"...We all knew it was going to be massive."
Not my favorite song, by not my favorite band, in not my favorite genre. But there's a lot to hear on this track, and a lot to like. The backing drum part, performed by Roger Palm rather than regular Abba drummer Ola Brunkert was influenced by two sources. The first, and most commonly referenced is George McCrae's Rock Your Baby, a track from 1974. The other is the album Dr. John's Gumbo from 1972. The drummer on that album, Fred Staehle was a regular performer with Dr. John.
The underlying bass guitar works with the drums to keep the dance groove going. That's what you're dancing to; that's what you're always dancing to, drums and bass. Abba adds a lot of other sounds to this track. Synth strings and synth woodwinds as well. There's also real strings on the track. We've also got piano and electric piano. The pianos are doing a lot of work, multi-tracked and playing over the whole song.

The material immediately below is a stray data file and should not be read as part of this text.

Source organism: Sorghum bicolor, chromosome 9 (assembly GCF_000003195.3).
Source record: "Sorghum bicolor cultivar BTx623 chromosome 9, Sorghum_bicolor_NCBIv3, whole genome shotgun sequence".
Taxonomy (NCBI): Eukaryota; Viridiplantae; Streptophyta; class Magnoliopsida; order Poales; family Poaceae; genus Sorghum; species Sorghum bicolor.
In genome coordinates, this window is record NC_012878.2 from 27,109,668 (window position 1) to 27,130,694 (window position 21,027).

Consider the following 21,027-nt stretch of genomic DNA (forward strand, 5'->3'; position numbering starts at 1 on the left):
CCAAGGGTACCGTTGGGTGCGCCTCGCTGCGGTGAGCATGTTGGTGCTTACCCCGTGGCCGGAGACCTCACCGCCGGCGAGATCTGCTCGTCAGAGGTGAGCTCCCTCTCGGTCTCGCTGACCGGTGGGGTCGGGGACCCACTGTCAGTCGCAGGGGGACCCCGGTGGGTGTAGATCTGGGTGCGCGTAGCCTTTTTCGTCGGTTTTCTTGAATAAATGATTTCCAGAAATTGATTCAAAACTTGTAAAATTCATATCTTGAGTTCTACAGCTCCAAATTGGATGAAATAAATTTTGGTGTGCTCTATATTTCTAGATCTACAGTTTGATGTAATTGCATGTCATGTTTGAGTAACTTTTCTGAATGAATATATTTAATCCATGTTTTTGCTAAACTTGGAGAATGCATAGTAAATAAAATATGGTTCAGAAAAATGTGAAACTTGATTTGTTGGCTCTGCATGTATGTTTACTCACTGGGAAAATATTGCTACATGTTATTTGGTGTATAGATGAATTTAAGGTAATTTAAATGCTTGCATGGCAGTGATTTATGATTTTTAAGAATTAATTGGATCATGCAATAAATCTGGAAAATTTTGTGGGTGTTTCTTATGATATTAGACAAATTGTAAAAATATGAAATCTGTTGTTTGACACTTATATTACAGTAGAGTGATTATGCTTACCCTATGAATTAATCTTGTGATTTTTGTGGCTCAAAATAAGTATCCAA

Vocally 90% of the work is handled by the two women of Abba: Agnetha and Anni-Frid. Interestingly, they have a completely shared vocal part. They sing the song entirely together instead of trading verses or phrases. Most of it isn't harmony either, they are both singing the same note. It's an unusual technique to be sure, but much like a 12 string guitar, it provides a fuller ringing sound. the song was written by the two men of Abba: Björn and Benny as well as their manager and frequent lyrical collaborator Stig Anderson. The song is a fairly straightforward paean to a young female dancer who is only concerned with the dance and finding a guy, any guy, to share that dance with.